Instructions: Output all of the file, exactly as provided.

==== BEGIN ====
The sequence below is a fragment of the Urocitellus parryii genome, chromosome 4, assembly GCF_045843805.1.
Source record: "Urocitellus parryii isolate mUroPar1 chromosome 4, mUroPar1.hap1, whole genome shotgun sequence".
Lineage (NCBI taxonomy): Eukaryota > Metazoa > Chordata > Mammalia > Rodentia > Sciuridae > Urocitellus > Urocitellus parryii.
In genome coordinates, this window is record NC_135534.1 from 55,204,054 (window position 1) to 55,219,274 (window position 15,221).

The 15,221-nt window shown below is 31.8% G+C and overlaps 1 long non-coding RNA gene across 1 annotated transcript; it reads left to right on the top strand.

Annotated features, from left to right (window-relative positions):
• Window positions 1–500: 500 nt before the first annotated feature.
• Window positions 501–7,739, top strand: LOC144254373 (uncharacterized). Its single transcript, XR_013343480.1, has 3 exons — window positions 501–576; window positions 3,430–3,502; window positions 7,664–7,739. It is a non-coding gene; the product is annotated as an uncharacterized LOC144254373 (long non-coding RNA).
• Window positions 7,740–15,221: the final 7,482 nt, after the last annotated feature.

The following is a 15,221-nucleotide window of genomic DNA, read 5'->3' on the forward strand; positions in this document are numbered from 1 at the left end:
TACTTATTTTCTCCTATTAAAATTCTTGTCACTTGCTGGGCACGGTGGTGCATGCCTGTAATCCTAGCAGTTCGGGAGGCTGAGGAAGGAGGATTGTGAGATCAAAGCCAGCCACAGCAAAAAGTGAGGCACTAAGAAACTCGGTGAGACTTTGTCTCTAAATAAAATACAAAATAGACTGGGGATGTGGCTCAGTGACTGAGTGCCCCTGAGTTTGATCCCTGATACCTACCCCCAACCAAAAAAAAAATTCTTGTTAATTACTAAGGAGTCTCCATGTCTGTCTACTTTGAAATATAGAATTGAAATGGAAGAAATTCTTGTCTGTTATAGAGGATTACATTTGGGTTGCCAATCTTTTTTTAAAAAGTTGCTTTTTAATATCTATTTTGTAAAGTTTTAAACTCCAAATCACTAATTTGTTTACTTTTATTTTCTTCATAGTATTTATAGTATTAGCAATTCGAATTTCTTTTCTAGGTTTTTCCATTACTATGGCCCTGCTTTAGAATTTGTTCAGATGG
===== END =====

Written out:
The sequence below is a fragment of the Urocitellus parryii genome, chromosome 4, assembly GCF_045843805.1.
Source record: "Urocitellus parryii isolate mUroPar1 chromosome 4, mUroPar1.hap1, whole genome shotgun sequence".
Lineage (NCBI taxonomy): Eukaryota > Metazoa > Chordata > Mammalia > Rodentia > Sciuridae > Urocitellus > Urocitellus parryii.
In genome coordinates, this window is record NC_135534.1 from 55,204,054 (window position 1) to 55,219,274 (window position 15,221).

The 15,221-nt window shown below is 31.8% G+C and overlaps 1 long non-coding RNA gene across 1 annotated transcript; it reads left to right on the top strand.

Annotated features, from left to right (window-relative positions):
• Window positions 1–500: 500 nt before the first annotated feature.
• Window positions 501–7,739, top strand: LOC144254373 (uncharacterized). Its single transcript, XR_013343480.1, has 3 exons — window positions 501–576; window positions 3,430–3,502; window positions 7,664–7,739. It is a non-coding gene; the product is annotated as an uncharacterized LOC144254373 (long non-coding RNA).
• Window positions 7,740–15,221: the final 7,482 nt, after the last annotated feature.

The following is a 15,221-nucleotide window of genomic DNA, read 5'->3' on the forward strand; positions in this document are numbered from 1 at the left end:
TACTTATTTTCTCCTATTAAAATTCTTGTCACTTGCTGGGCACGGTGGTGCATGCCTGTAATCCTAGCAGTTCGGGAGGCTGAGGAAGGAGGATTGTGAGATCAAAGCCAGCCACAGCAAAAAGTGAGGCACTAAGAAACTCGGTGAGACTTTGTCTCTAAATAAAATACAAAATAGACTGGGGATGTGGCTCAGTGACTGAGTGCCCCTGAGTTTGATCCCTGATACCTACCCCCAACCAAAAAAAAAATTCTTGTTAATTACTAAGGAGTCTCCATGTCTGTCTACTTTGAAATATAGAATTGAAATGGAAGAAATTCTTGTCTGTTATAGAGGATTACATTTGGGTTGCCAATCTTTTTTTAAAAAGTTGCTTTTTAATATCTATTTTGTAAAGTTTTAAACTCCAAATCACTAATTTGTTTACTTTTATTTTCTTCATAGTATTTATAGTATTAGCAATTCGAATTTCTTTTCTAGGTTTTTCCATTACTATGGCCCTGCTTTAGAATTTGTTCAGATGG